As you may be aware, if you have been appointed or nominated to serve as the personal representative, executor or executrix of an estate, you must first file the Last Will and Testament of a deceased person with the relevant probate court (usually in the County and State where the deceased person was domiciled) before taking actions on behalf of the one who died. The next step after filing a Will is to prepare and file the necessary paperwork to have your appointment/nomination approved by the local probate Court. These are the first two (2) steps involved in the administrative probate process. This type of probate is called “administrative”, because it involves the filing and processing of paperwork, versus participating in a Court hearing to confirm the appointment/nomination of a Personal Representative, Executor or Executrix listed in a Will. If a Court hearing is required, the process is referred to as “judicial” probate. The administrative probate process involves reporting the assets and debts of the deceased person, along with relevant information regarding (1) the date and place of death, (2) who the deceased person’s heirs-at-law would be, as well as those who stand to inherit items left to them in a Will (these persons are called “legatees”). Proof of death (a sealed death certificate) must also be presented to the Court.
You should be aware that if you have been appointed or nominated to serve as personal representative, executor or executrix, even if the Will excuses you from the obligation of filing a bond, oftentimes, Courts will require that the appointed/nominated person be bonded as a condition to the Court granting the right to take charge of, and manage a deceased person’s estate. This is often the case regardless of whether you are related to the deceased person, although some states excuse the requirement of posting a bond for precisely that reason. The bonding process involves obtaining an insurance policy to ensure that the creditors of the estate are protected and/or that the interests of the heirs of the estate are protected from being misappropriated or stolen by the one in charge of the estate.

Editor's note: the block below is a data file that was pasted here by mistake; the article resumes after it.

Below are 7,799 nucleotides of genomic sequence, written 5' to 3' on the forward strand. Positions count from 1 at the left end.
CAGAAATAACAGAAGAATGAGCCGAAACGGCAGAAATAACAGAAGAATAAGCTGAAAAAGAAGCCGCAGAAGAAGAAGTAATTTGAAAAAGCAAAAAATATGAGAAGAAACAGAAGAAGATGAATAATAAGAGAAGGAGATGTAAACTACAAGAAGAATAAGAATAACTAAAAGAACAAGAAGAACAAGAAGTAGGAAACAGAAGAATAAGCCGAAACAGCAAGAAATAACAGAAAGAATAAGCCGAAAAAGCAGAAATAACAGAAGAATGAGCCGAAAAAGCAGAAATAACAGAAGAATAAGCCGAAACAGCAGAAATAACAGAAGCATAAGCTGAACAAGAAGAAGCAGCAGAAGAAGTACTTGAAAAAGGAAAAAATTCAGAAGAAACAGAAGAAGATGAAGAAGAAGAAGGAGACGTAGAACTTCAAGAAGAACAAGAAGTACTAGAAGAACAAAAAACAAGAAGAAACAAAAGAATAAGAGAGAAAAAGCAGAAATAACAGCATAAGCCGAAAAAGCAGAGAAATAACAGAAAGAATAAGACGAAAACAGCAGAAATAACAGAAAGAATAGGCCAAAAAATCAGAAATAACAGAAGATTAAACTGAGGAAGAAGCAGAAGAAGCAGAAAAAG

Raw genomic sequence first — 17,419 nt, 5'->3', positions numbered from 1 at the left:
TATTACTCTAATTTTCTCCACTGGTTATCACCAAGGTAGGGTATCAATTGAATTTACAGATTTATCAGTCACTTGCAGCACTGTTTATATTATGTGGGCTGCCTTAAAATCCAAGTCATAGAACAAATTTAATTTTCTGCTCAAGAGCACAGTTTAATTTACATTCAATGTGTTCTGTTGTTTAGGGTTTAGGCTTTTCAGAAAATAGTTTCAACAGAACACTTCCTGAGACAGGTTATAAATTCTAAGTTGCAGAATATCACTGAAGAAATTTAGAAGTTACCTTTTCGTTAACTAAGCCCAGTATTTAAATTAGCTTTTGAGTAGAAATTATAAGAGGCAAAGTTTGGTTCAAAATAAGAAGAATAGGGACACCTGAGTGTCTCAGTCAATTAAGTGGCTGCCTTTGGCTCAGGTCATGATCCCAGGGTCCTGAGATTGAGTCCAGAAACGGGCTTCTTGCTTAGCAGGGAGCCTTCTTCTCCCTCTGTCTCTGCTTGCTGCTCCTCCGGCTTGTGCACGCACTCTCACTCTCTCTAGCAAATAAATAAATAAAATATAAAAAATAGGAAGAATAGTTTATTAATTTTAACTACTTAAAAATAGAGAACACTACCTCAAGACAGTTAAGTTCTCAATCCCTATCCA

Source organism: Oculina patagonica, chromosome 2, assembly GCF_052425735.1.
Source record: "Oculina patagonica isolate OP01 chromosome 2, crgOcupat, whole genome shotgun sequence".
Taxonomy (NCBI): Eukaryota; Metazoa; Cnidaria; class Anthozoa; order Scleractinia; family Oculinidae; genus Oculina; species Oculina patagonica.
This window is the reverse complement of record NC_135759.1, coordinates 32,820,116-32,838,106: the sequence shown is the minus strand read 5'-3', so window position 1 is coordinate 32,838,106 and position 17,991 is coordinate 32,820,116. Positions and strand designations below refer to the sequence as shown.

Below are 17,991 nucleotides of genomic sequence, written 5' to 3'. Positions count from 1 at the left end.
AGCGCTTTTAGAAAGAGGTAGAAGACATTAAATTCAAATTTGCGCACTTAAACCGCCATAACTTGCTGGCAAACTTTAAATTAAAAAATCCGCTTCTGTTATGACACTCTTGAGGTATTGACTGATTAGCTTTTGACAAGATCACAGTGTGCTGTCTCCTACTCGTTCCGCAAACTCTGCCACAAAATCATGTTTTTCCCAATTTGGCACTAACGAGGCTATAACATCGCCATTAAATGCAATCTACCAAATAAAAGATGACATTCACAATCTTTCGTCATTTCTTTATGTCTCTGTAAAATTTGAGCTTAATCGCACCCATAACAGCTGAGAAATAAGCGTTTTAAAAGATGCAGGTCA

Once the proper paperwork has been filed and the appointment/nomination has been approved by the Court, an Order is issued by the Court. This Court Order is the official notice to the world that a person has been placed in charge of the assets (and debts) of a deceased person’s estate and no one else has the right to make decisions concerning the estate. In addition to the probate Court’s Order, in many cases, Letters of Administration or Letters Testamentary are issued at the same time. These Letters allow the Personal Representative, Executor or Executrix to present an official Court-approved (usually sealed or stamped) document to banks, mortgage companies and investment companies in order to deal with, and eventually distribute the assets of the deceased person, as well as to negotiate with creditors and to compromise a deceased person’s debts.
If you are a person who has been Court-approved/appointed to serve as a personal representative, or an executor or executrix, it is important to remember that your actions must be both prudent and in the best interests of the estate and all those involved. If you have any doubts as to whether an action can, or should be taken, it is wise to seek the advise of an experienced probate attorney and/or the court’s approval before taking any actions that you believe will carry out the wishes stated in a deceased person’s Will.